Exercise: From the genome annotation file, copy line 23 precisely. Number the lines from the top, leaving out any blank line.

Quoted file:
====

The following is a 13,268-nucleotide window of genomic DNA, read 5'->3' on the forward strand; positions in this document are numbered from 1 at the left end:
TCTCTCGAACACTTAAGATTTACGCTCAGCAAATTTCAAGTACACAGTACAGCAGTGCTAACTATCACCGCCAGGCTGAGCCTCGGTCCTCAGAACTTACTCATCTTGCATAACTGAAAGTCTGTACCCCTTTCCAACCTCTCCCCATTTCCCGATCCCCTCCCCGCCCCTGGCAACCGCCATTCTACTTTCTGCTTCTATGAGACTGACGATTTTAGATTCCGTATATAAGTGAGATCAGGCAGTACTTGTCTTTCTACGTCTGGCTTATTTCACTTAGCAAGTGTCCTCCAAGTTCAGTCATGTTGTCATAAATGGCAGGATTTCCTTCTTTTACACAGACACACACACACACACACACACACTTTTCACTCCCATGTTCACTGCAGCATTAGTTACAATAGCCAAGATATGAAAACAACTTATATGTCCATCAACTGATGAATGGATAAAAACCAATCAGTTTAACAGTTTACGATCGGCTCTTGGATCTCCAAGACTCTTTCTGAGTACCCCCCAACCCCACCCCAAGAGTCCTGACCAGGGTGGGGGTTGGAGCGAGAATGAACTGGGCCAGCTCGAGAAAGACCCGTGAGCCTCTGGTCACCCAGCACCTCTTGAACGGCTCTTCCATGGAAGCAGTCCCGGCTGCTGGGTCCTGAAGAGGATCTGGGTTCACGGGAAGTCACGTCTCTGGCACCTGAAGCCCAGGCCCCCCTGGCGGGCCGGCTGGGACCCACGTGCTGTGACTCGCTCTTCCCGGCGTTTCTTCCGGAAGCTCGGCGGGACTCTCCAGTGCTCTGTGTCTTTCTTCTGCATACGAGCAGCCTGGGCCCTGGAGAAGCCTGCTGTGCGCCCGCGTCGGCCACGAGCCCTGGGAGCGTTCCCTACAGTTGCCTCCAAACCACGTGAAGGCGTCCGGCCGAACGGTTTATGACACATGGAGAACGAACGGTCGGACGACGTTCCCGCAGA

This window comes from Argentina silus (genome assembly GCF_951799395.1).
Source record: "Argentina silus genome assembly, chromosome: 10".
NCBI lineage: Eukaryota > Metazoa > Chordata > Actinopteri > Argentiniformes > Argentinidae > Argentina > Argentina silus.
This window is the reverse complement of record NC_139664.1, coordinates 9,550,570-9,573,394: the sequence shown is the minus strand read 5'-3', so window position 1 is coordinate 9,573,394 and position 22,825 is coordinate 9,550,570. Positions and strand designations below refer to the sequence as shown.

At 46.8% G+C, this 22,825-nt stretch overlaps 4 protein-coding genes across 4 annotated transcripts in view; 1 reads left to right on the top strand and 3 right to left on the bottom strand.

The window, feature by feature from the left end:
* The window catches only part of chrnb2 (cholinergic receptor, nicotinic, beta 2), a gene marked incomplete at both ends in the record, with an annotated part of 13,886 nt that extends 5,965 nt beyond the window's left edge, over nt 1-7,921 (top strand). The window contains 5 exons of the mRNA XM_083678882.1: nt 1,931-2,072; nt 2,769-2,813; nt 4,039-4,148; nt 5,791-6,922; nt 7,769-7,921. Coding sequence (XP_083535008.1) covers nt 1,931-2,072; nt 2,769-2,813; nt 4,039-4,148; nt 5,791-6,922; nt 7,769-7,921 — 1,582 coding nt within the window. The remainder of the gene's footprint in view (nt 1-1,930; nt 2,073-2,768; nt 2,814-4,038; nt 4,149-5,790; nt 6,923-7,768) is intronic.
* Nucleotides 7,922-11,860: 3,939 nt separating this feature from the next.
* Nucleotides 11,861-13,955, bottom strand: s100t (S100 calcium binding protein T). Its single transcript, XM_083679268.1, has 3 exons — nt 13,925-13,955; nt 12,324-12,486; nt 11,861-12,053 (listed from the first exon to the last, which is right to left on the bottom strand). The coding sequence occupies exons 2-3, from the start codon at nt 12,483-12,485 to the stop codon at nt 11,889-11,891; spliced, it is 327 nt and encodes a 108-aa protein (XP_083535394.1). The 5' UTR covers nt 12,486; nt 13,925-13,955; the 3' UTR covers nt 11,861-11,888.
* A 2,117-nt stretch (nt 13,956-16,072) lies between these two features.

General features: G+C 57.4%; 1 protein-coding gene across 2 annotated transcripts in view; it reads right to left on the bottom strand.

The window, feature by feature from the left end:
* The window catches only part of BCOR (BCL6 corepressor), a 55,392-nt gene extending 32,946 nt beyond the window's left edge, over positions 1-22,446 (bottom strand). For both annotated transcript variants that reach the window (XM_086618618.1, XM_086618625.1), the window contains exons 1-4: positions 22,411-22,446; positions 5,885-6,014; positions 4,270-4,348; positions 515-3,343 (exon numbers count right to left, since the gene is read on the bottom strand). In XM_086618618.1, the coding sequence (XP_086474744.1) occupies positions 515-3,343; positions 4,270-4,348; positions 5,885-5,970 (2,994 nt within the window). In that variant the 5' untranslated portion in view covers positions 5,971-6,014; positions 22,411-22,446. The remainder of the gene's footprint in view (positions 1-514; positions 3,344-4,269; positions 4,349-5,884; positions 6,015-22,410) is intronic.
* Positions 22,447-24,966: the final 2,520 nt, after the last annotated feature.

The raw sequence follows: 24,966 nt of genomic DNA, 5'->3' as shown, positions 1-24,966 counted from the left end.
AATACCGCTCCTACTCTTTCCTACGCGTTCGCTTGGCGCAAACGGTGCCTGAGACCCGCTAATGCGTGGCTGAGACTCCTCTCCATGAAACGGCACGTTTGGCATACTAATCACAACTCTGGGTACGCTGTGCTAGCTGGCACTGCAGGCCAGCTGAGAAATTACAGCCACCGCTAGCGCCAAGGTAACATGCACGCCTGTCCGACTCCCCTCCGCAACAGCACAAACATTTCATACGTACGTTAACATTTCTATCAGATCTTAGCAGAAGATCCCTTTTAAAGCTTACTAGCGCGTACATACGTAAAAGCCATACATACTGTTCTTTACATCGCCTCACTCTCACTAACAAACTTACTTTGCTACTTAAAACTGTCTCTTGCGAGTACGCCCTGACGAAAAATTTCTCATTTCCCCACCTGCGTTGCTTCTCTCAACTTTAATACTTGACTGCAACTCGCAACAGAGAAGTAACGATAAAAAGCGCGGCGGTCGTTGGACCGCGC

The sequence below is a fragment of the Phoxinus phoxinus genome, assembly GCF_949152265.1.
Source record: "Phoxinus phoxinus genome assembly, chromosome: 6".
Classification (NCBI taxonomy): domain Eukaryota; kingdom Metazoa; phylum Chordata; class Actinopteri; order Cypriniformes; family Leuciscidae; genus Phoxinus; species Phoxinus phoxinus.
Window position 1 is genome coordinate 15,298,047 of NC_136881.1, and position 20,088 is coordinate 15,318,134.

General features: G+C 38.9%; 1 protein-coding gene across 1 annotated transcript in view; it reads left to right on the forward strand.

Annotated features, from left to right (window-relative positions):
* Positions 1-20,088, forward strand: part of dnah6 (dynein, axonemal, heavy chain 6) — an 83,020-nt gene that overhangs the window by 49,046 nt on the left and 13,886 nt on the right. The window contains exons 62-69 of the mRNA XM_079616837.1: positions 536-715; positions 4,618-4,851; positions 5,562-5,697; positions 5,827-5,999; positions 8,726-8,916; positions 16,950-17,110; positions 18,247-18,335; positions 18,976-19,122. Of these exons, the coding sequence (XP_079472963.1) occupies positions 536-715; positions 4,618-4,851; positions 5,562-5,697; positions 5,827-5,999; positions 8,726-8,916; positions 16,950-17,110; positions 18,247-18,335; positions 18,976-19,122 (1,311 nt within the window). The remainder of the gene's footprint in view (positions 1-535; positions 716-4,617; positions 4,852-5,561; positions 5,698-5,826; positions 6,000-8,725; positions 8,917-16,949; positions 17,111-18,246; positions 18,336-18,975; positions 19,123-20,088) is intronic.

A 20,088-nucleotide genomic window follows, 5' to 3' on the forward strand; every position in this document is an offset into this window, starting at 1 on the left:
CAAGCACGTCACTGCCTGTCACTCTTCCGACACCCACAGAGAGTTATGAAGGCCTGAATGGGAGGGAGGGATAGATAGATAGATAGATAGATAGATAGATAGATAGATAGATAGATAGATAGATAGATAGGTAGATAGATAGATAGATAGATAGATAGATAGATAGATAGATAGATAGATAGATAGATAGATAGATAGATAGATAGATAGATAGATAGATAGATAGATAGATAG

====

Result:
General features: G+C 38.9%; 1 protein-coding gene across 1 annotated transcript in view; it reads left to right on the forward strand.